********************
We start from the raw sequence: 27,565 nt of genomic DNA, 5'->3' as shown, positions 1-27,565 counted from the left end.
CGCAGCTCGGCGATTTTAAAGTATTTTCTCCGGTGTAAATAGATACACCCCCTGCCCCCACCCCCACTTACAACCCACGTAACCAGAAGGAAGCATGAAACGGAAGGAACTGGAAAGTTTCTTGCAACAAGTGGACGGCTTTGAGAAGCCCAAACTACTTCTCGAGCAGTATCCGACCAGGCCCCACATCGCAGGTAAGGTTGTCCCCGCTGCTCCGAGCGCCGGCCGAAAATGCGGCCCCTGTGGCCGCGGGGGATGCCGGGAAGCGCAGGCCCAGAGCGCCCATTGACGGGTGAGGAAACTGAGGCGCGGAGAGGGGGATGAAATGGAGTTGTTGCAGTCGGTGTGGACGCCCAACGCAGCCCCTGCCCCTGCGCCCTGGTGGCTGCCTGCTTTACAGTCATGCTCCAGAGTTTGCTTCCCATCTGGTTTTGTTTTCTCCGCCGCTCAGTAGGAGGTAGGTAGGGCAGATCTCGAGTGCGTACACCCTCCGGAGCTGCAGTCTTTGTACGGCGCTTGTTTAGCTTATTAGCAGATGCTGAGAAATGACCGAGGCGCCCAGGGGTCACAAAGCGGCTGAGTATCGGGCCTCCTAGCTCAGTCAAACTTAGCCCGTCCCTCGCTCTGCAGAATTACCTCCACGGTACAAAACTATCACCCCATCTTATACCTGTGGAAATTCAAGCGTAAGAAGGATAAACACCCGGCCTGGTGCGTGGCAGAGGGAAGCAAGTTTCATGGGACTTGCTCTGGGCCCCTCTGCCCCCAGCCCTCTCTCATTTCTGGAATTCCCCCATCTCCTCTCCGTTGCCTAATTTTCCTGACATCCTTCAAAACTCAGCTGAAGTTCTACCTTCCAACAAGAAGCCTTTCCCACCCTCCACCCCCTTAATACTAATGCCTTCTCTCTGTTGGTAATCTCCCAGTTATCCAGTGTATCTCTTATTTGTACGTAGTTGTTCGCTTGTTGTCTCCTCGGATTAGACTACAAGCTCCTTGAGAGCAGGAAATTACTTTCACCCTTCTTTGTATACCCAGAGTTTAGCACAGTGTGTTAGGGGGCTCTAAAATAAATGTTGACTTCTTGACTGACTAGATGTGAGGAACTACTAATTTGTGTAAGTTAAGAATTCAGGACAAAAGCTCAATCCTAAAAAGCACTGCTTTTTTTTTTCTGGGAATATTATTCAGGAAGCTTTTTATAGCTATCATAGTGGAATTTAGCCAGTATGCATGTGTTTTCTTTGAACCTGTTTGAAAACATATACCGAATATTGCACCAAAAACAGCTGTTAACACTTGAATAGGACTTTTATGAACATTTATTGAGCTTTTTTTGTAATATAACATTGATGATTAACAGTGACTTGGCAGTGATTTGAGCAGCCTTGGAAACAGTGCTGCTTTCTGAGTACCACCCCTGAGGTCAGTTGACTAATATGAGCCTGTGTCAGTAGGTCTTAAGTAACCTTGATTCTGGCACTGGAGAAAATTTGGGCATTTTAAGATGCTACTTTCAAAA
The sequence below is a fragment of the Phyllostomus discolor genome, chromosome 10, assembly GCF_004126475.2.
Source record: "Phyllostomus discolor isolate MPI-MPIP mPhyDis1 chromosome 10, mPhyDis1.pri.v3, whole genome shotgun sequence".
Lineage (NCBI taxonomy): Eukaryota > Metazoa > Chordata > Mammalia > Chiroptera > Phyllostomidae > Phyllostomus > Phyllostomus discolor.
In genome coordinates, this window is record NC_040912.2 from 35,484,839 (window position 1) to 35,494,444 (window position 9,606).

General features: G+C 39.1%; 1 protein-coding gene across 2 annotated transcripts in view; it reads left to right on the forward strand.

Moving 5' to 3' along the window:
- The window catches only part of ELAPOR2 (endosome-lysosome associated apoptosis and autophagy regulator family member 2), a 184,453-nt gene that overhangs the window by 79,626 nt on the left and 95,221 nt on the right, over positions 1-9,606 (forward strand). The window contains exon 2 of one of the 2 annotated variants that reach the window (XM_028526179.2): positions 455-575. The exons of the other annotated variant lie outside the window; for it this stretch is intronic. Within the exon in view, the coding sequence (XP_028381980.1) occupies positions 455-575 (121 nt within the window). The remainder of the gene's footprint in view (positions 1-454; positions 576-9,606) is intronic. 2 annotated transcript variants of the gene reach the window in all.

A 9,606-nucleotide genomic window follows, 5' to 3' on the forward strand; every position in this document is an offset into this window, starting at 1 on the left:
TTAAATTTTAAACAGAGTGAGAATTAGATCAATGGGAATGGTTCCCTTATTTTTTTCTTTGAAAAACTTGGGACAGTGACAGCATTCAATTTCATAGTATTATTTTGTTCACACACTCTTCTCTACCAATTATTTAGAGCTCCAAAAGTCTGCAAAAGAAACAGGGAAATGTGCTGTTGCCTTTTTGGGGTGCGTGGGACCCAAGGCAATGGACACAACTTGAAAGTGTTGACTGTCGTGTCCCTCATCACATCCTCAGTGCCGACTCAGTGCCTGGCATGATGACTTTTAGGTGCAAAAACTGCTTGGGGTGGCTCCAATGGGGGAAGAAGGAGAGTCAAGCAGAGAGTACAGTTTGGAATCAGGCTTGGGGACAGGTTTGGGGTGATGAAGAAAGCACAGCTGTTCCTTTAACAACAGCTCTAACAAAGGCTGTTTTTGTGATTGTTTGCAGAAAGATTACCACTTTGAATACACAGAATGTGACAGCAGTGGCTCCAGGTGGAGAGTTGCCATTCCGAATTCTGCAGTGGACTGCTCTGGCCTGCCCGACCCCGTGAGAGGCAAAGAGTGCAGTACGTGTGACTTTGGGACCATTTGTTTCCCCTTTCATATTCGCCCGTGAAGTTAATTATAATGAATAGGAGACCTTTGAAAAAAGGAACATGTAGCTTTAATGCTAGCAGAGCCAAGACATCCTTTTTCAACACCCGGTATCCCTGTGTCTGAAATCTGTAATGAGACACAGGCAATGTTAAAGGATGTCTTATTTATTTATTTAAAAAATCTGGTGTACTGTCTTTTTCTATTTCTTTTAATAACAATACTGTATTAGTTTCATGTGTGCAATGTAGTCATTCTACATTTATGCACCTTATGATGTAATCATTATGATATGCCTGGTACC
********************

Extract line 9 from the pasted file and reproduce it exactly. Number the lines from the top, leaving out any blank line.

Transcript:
- The window catches only part of ELAPOR2 (endosome-lysosome associated apoptosis and autophagy regulator family member 2), a 184,453-nt gene that overhangs the window by 79,626 nt on the left and 95,221 nt on the right, over positions 1-9,606 (forward strand). The window contains exon 2 of one of the 2 annotated variants that reach the window (XM_028526179.2): positions 455-575. The exons of the other annotated variant lie outside the window; for it this stretch is intronic. Within the exon in view, the coding sequence (XP_028381980.1) occupies positions 455-575 (121 nt within the window). The remainder of the gene's footprint in view (positions 1-454; positions 576-9,606) is intronic. 2 annotated transcript variants of the gene reach the window in all.